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NL – RESOLUTION CHEMICALS V. ASTRAZENECA – SUPREME COURT

Posted: June 12th, 2018

Resolution Chemicals Ltd. v. AstraZeneca B.V. and Shionogi Seiyaka Kabushiki Kasiha, Supreme Court of The Netherlands, The Hague, 8 June 2018, Case No. ECLI:NL:HR:2018:854

This case relates to the scope of protection of a patent for a cholesterol inhibitor, more importantly whether or not the description of the patent provides for a limiting definition of the claim feature “pharmaceutically acceptable salt”. The District Court ruled that this was the case. The Court of Appeal, however, did not agree with this. According to the Court of Appeal, the average skilled person would not take the definition given in par. 7 of the description of the patent (i.e. a list of salts) to be a limiting definition.

Resolution Chemicals then brought an appeal in cassation complaining about this. The Supreme Court, in addressing the complaints of Resolution Chemicals, first of all refers to established case law which states that the interpretation of patents is so closely interwoven with factual valuations, that it can only be reviewed in cassation to limited extent.

The Supreme Court then refers to its decision in the Bayer v. Sandoz case where it ruled:

“Article 69 EPC entails that the extent of the protection conferred by a patent is determined by the claims of the patent specification, in which the description and drawings are used to interpret those claims.

(…)

“In accordance with this interpretation of the Protocol, the Supreme Court labelled the formulations used in its earlier rulings, “which is essential for the invention whose protection is invoked”, and “the inventive idea underlying the words of those claims”, as a point of view, as opposed to the literal text of the claims (the “extremes” in the words of the Protocol) (cf. HR 7 September 2007, ECLI:NL:HR:2007:BA3522, NJ 2007/466 and HR 25 May 2012, ECLI:NL:HR:2012:BV3680, NJ 2013/68).

“Identifying the inventive idea underlying the words of the claims serves to avoid an interpretation that is based exclusively on the literal meaning of the wording and therefore may possibly be too limited or unnecessarily broad for a reasonable protection of the patent proprietor (cf. HR 13 January 1995, ECLI:NL:HR:1995:ZC1609, NJ 1995/391).

“In this scope, the description and drawings are an important source. Part of the description is a representation of the prior art that the applicant considers to be useful for understanding the invention (rule 42 of the Implementing Regulations to the EPC). Prior art that is not mentioned in the description may also be relevant. After all, the perspective of the average skilled person with his knowledge of the prior art is the guiding principle in interpreting a patent (HR 4 April 2014, ECLI:HR:2014:816, NJ 2015/11 (Medinol/Abbott)).”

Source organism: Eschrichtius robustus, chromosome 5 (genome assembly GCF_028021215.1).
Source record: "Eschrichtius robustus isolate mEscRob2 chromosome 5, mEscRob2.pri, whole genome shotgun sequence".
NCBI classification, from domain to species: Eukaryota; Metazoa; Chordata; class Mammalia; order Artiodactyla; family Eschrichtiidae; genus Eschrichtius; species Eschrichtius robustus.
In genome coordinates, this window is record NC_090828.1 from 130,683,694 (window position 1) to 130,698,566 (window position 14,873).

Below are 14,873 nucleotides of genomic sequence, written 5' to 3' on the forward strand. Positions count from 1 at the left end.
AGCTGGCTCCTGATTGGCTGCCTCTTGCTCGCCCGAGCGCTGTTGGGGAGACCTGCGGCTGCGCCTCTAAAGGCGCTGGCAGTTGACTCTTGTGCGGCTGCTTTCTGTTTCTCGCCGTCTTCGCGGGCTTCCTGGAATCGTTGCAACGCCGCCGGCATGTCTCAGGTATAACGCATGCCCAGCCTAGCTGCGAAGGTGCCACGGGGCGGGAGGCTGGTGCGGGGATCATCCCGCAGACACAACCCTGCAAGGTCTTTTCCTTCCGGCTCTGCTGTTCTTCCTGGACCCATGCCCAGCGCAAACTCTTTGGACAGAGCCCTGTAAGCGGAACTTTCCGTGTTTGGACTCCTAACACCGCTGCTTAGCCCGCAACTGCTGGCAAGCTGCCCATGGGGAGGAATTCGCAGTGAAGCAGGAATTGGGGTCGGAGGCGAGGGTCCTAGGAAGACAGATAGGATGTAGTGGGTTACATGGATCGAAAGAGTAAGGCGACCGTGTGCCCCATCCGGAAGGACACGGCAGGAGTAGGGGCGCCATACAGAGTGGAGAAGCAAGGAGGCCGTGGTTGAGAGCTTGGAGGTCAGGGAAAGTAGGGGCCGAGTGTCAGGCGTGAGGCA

As to the question whether or not part of the protection has been “waived” in par. 7 of the description of the patent in suit and, more importantly, whether or not the waiver doctrine as formulated in the Van Bentum v. Kool case (in which case the Supreme Court ruled that the average skilled person is only allowed to assume that protection has been waived if there would be valid reasons for such an assumption, taking into account the content of the patent in light of any other information that might be available, such as information from the prosecution file), is still applicable, the Supreme Court ruled that the inventive idea underlying the words of the claims only functions as a point of view, and no longer functions as a starting point. In other words, the Van Bentum v. Kool decision has no longer an independent significance as a separate test.

According to the Supreme Court, a judge can, in its search to balance the reasonable protection of the patentee and the legal certainty of third parties (as required both in the aforementioned case law and art. 1 of the Protocol) and confronted with the question whether the formulation in a claim needs to be considered as a limitation of the scope of protection, give meaning to the answer the average skilled person would give to the question whether there are valid reasons for such a limitation.

According to the Supreme Court, the Court of Appeal has explained the patent claims in light of the common general knowledge of the average skilled person and, contrary to the complaints raised by Resolutuon Chemicals, it did not only take into account the inventive idea as a point of view, but also took into account the contribution of rosuvastatin to the art, the meaning and function of the salt forms in the rosuvastatin composition to be administered to a patient and the fact that the case concerns a compound patent that provides for absolute protection. The Supreme Court confirms the decision of the Court of Appeal. In doing so, the Supreme Court follows the opinion of the Advocate General.

The decision of the Supreme Court (in Dutch) can be read here.
The entire English translation of the opinion of the Advocate General can be read here (the opinion was followed).
The opinion of the Advocate general (in Dutch) can be read here (the opinion was followed).
The decision of the Court of Appeal (in Dutch) can be read here.

Headnote: Eelco Bergsma, Taylor Wessing


One Response

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